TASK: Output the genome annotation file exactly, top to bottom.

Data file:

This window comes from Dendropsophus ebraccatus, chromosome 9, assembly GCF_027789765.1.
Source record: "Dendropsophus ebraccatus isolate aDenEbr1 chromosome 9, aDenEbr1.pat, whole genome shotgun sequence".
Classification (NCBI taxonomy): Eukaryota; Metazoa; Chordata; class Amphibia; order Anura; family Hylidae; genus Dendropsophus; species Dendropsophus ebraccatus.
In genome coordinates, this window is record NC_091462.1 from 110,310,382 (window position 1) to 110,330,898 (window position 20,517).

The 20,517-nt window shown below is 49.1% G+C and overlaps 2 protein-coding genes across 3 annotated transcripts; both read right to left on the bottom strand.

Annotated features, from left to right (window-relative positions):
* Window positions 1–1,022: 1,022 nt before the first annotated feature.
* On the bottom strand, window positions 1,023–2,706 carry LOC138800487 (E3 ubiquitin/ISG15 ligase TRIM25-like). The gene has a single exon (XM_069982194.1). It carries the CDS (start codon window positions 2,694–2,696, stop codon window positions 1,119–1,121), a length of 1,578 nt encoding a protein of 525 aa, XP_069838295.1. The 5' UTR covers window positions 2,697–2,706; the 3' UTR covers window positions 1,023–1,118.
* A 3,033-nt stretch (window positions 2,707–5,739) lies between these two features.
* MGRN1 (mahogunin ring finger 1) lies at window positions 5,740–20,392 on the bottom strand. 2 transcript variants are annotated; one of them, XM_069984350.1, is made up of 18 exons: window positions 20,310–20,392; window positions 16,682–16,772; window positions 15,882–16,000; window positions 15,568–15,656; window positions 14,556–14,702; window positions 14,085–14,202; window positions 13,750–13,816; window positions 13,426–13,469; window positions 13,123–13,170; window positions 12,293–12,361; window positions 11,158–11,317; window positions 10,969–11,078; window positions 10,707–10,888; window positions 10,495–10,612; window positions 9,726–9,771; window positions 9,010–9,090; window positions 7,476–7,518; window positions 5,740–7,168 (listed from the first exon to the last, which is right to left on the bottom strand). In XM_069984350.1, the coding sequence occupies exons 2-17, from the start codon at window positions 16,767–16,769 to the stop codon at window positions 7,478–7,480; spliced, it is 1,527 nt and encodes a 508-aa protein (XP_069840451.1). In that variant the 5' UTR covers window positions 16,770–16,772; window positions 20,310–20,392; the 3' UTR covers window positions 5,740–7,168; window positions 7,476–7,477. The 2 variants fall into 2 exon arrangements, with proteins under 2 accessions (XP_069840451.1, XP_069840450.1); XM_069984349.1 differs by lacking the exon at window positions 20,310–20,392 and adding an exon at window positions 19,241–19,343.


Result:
This window comes from Dendropsophus ebraccatus, chromosome 9, assembly GCF_027789765.1.
Source record: "Dendropsophus ebraccatus isolate aDenEbr1 chromosome 9, aDenEbr1.pat, whole genome shotgun sequence".
Classification (NCBI taxonomy): Eukaryota; Metazoa; Chordata; class Amphibia; order Anura; family Hylidae; genus Dendropsophus; species Dendropsophus ebraccatus.
In genome coordinates, this window is record NC_091462.1 from 110,310,382 (window position 1) to 110,330,898 (window position 20,517).

The 20,517-nt window shown below is 49.1% G+C and overlaps 2 protein-coding genes across 3 annotated transcripts; both read right to left on the bottom strand.

Annotated features, from left to right (window-relative positions):
* Window positions 1–1,022: 1,022 nt before the first annotated feature.
* On the bottom strand, window positions 1,023–2,706 carry LOC138800487 (E3 ubiquitin/ISG15 ligase TRIM25-like). The gene has a single exon (XM_069982194.1). It carries the CDS (start codon window positions 2,694–2,696, stop codon window positions 1,119–1,121), a length of 1,578 nt encoding a protein of 525 aa, XP_069838295.1. The 5' UTR covers window positions 2,697–2,706; the 3' UTR covers window positions 1,023–1,118.
* A 3,033-nt stretch (window positions 2,707–5,739) lies between these two features.
* MGRN1 (mahogunin ring finger 1) lies at window positions 5,740–20,392 on the bottom strand. 2 transcript variants are annotated; one of them, XM_069984350.1, is made up of 18 exons: window positions 20,310–20,392; window positions 16,682–16,772; window positions 15,882–16,000; window positions 15,568–15,656; window positions 14,556–14,702; window positions 14,085–14,202; window positions 13,750–13,816; window positions 13,426–13,469; window positions 13,123–13,170; window positions 12,293–12,361; window positions 11,158–11,317; window positions 10,969–11,078; window positions 10,707–10,888; window positions 10,495–10,612; window positions 9,726–9,771; window positions 9,010–9,090; window positions 7,476–7,518; window positions 5,740–7,168 (listed from the first exon to the last, which is right to left on the bottom strand). In XM_069984350.1, the coding sequence occupies exons 2-17, from the start codon at window positions 16,767–16,769 to the stop codon at window positions 7,478–7,480; spliced, it is 1,527 nt and encodes a 508-aa protein (XP_069840451.1). In that variant the 5' UTR covers window positions 16,770–16,772; window positions 20,310–20,392; the 3' UTR covers window positions 5,740–7,168; window positions 7,476–7,477. The 2 variants fall into 2 exon arrangements, with proteins under 2 accessions (XP_069840451.1, XP_069840450.1); XM_069984349.1 differs by lacking the exon at window positions 20,310–20,392 and adding an exon at window positions 19,241–19,343.